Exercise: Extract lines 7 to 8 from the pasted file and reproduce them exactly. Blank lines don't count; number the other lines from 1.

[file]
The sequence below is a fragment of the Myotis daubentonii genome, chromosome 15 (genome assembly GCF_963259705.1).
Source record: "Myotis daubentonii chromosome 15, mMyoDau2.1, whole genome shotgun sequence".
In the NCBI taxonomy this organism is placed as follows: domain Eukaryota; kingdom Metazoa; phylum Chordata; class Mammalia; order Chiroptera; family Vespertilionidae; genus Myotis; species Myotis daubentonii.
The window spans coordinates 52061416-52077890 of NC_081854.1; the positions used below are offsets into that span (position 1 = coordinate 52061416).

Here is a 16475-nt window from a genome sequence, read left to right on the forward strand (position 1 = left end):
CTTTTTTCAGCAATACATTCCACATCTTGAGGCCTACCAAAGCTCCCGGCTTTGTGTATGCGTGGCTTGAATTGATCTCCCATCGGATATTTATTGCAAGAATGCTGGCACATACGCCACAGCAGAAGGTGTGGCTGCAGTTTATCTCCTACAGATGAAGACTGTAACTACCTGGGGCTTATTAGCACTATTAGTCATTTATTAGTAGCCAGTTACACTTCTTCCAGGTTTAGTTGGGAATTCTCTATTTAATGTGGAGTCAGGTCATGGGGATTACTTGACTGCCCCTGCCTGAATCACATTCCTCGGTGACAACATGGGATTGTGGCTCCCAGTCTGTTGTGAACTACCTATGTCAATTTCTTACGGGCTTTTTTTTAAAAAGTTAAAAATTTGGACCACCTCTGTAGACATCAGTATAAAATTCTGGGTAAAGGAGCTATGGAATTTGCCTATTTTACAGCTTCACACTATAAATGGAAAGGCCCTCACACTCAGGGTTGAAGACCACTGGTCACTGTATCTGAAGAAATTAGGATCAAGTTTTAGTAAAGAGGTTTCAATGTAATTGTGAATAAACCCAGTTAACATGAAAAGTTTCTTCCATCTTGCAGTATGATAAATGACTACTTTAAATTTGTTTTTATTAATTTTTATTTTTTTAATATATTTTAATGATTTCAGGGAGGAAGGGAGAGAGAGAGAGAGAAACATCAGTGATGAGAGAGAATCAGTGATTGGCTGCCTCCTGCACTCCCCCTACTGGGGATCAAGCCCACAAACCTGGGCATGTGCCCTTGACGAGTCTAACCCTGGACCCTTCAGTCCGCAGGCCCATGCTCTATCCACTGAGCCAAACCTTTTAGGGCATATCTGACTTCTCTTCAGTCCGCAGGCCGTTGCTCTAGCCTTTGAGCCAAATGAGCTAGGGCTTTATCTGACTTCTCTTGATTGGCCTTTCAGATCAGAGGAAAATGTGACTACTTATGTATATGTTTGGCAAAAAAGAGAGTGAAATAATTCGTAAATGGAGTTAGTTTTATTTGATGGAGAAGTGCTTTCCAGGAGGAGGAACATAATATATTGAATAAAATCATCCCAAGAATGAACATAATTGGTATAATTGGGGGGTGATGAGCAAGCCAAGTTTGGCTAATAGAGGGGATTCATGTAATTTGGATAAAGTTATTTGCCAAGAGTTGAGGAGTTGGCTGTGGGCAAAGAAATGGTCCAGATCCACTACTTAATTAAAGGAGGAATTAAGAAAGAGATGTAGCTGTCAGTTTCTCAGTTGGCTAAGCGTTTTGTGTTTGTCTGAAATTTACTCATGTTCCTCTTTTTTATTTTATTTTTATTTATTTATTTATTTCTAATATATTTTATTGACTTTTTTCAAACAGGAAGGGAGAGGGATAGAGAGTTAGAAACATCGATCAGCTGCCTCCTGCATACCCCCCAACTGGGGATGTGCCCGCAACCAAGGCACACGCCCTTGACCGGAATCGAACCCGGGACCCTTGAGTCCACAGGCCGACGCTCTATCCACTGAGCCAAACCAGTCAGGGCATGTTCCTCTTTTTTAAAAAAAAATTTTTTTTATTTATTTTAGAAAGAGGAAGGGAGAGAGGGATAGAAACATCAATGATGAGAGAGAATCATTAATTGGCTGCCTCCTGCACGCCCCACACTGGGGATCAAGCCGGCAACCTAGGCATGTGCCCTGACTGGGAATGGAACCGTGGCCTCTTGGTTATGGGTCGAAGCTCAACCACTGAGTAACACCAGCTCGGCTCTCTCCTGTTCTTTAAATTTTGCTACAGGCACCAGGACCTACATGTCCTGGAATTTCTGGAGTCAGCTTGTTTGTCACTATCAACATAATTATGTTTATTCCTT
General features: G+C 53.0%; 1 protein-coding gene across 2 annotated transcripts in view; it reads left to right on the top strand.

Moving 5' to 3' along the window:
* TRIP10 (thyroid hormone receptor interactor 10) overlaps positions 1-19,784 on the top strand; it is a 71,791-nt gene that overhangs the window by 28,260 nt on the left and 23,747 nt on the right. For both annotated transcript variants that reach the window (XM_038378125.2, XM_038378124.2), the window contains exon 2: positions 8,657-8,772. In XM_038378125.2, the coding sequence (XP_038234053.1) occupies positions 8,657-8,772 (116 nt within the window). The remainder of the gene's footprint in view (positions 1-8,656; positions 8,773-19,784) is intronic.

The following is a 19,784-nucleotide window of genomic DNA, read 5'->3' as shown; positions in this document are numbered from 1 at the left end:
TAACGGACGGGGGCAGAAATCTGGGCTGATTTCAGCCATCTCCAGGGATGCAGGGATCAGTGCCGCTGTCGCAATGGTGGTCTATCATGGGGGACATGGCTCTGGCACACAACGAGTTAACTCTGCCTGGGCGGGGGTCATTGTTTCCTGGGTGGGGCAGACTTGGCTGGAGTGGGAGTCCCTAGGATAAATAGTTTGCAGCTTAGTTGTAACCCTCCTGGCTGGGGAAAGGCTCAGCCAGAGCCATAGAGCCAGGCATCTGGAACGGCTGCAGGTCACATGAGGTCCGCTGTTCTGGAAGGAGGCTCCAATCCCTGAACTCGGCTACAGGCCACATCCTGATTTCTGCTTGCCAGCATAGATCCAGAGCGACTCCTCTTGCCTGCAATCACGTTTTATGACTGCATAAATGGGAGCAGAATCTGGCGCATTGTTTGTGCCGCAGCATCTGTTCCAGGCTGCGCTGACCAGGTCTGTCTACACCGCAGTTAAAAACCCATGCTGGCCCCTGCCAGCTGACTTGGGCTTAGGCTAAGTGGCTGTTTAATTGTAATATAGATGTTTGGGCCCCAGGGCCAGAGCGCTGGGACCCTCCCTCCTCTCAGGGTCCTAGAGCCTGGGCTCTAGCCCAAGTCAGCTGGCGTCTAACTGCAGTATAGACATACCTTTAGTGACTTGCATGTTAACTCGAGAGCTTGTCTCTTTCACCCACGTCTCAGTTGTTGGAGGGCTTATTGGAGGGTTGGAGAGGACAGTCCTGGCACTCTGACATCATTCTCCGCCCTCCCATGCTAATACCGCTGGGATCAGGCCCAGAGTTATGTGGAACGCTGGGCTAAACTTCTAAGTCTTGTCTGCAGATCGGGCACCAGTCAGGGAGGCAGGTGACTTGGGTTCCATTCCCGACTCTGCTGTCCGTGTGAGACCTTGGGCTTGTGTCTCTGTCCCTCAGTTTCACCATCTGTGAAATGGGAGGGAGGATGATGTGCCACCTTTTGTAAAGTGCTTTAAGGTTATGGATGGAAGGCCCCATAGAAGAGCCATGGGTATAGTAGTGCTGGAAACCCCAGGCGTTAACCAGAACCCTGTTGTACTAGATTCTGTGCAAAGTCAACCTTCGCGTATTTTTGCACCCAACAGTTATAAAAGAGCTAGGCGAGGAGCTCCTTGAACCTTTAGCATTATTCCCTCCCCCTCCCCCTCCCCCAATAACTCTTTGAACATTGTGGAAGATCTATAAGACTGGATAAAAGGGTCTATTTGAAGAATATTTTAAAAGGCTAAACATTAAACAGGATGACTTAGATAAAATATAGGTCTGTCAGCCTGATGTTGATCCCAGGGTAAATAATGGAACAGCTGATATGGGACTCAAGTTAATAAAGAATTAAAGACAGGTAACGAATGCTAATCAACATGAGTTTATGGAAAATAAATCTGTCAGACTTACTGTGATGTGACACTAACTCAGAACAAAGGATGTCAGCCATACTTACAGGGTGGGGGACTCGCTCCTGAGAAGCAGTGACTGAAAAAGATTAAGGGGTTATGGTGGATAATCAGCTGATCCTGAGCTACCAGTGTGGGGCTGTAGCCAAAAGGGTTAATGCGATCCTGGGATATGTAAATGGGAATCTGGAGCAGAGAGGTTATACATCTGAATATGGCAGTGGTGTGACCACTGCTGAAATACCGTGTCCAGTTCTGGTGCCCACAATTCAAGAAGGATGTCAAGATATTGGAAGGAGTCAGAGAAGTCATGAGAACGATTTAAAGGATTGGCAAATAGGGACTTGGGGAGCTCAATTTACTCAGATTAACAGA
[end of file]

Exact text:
General features: G+C 53.0%; 1 protein-coding gene across 2 annotated transcripts in view; it reads left to right on the top strand.

Moving 5' to 3' along the window: